Eighty-five percent of America’s nurses said their hospitals have not educated them on Ebola, according to a poll conducted by the largest nursing association in the U.S.

Additionally, 76% of the nurses said their hospitals have not informed them how to admit potential Ebola patients in the poll conducted Sunday by National Nurses United which surveyed 2,000 registered nurses at over 750 facilities in 46 states.

“Our call was… based on steady reports from nurses at multiple hospitals who are alarmed at the inadequate preparation they see at their hospitals,” RoseAnn DeMoro, executive director of NNU, stated. “The time to act is long overdue.”

Thirty-seven percent of nurses also revealed their hospitals have insufficient supplies of face shields and 39% said their hospitals have no plans to equip isolation rooms for Ebola patients.

In response, the NNU called on hospitals to “immediately implement a full emergency preparedness plan for Ebola,” including full training for health care workers, adequate supplies of Hazmat suits, properly equipped isolation rooms and appropriate procedures for disposal of medical waste and linens after use.

The World Health Organization is calling Ebola the “most severe acute health emergency in modern times.”

“I have never seen an infectious disease contribute so strongly to potential state failure,” Margaret Chan, the agency’s director-general, said in regard to the Ebola-struck African nations.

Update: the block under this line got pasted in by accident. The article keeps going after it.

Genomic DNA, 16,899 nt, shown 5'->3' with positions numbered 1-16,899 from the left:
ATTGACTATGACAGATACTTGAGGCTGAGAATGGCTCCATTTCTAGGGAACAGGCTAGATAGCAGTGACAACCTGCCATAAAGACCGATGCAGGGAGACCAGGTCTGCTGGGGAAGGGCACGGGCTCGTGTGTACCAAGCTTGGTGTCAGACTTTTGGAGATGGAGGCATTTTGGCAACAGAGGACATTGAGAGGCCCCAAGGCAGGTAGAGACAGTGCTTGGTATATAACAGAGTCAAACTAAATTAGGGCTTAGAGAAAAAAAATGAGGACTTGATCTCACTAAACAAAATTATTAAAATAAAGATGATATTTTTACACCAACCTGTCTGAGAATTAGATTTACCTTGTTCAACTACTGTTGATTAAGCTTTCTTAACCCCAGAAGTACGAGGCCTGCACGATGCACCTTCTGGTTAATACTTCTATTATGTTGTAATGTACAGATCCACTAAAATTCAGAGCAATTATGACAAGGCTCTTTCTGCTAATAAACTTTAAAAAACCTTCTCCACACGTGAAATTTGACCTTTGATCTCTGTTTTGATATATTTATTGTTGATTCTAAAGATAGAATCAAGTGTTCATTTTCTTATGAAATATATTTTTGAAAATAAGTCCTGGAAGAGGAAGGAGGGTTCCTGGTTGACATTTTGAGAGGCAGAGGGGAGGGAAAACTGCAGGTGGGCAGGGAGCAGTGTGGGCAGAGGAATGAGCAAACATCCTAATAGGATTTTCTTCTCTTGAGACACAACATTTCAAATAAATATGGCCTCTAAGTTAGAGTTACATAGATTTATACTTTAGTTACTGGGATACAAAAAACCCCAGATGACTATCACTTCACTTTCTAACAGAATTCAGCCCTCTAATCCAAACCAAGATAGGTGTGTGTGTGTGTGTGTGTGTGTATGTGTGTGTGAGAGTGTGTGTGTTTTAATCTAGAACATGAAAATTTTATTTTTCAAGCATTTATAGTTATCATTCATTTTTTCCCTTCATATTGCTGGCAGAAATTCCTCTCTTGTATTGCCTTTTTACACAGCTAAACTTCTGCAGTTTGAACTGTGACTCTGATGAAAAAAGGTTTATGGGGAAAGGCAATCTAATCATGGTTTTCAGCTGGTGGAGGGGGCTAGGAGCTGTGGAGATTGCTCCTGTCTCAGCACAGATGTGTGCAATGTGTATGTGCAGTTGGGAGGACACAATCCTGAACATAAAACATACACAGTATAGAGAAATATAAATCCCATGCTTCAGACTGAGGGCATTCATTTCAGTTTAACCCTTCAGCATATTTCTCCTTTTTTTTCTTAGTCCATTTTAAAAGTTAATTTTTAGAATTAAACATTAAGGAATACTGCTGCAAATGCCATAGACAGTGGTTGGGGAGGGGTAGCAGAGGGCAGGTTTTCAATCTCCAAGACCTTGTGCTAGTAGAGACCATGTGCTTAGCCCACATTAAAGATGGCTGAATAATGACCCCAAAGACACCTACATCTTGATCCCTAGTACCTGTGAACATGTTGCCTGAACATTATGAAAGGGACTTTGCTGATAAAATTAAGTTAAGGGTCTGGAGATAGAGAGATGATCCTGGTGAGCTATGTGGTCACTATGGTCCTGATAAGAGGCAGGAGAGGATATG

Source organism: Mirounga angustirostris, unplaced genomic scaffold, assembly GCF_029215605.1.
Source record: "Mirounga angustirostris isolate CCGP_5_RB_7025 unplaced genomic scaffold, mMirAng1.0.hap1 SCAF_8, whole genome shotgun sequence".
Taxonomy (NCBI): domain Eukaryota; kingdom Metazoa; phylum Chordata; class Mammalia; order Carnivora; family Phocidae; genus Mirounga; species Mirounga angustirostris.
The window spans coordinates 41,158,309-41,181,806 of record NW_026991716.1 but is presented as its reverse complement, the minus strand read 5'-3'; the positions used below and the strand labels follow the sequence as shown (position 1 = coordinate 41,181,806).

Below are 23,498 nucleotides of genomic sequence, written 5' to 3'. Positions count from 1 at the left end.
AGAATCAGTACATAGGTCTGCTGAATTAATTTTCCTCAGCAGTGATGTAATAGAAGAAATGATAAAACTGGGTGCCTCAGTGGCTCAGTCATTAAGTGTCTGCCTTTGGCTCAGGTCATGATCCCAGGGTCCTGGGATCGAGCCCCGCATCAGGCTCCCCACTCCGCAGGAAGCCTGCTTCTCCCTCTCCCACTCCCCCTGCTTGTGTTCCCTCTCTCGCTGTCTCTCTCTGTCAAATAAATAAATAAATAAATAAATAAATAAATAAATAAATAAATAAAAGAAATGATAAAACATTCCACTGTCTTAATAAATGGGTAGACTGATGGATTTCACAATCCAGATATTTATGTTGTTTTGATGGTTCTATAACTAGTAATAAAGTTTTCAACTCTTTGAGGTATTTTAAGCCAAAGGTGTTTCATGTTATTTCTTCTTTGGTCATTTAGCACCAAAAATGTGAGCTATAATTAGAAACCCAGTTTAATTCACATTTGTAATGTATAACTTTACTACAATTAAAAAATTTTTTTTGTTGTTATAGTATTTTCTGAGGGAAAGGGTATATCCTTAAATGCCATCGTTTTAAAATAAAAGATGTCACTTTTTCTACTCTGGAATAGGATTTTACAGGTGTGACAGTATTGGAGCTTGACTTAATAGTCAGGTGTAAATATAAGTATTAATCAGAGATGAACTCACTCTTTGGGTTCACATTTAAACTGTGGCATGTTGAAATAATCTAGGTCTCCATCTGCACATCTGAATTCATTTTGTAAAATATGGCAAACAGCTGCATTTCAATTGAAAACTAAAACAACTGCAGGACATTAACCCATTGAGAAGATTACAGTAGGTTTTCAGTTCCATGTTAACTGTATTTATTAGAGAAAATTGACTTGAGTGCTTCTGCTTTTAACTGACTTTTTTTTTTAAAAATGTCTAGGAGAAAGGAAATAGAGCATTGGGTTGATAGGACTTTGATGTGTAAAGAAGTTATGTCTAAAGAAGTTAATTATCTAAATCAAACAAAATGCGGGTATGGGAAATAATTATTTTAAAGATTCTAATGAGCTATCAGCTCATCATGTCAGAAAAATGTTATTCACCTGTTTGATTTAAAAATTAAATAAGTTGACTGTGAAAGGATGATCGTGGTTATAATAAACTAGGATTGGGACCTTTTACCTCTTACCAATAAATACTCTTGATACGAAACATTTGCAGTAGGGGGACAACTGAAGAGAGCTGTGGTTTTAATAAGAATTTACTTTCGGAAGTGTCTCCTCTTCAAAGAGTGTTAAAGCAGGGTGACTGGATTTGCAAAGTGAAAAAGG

Here in the U.S., Ebola is now spreading after a nurse who treated the late Ebola patient Thomas Eric Duncan tested positive for the virus on Saturday.

But the Centers for Disease Control and Prevention, which has largely ignored its own disease protocols after Duncan became the first diagnosed case of Ebola in the U.S., is now trying to blame the nurse for a “breach of protocol” which caused to her to contract the disease.

“I think that is just wrong,” Dr. Gavin Macgregor-Skinner, an expert on public health preparedness at Pennsylvania State University, said to Reuters. “We haven’t provided [hospital workers] with a national training program.”

“We haven’t provided them with the necessary experts that have actually worked in hospitals with Ebola.”

This is just one of many botch ups by the CDC; for one thing, the agency is responding to only about half of the calls it is receiving from doctors reporting Ebola-like symptoms in patients.

CDC officials were also slow to decontaminate Duncan’s apartment and the ambulance used to transport him to the hospital.


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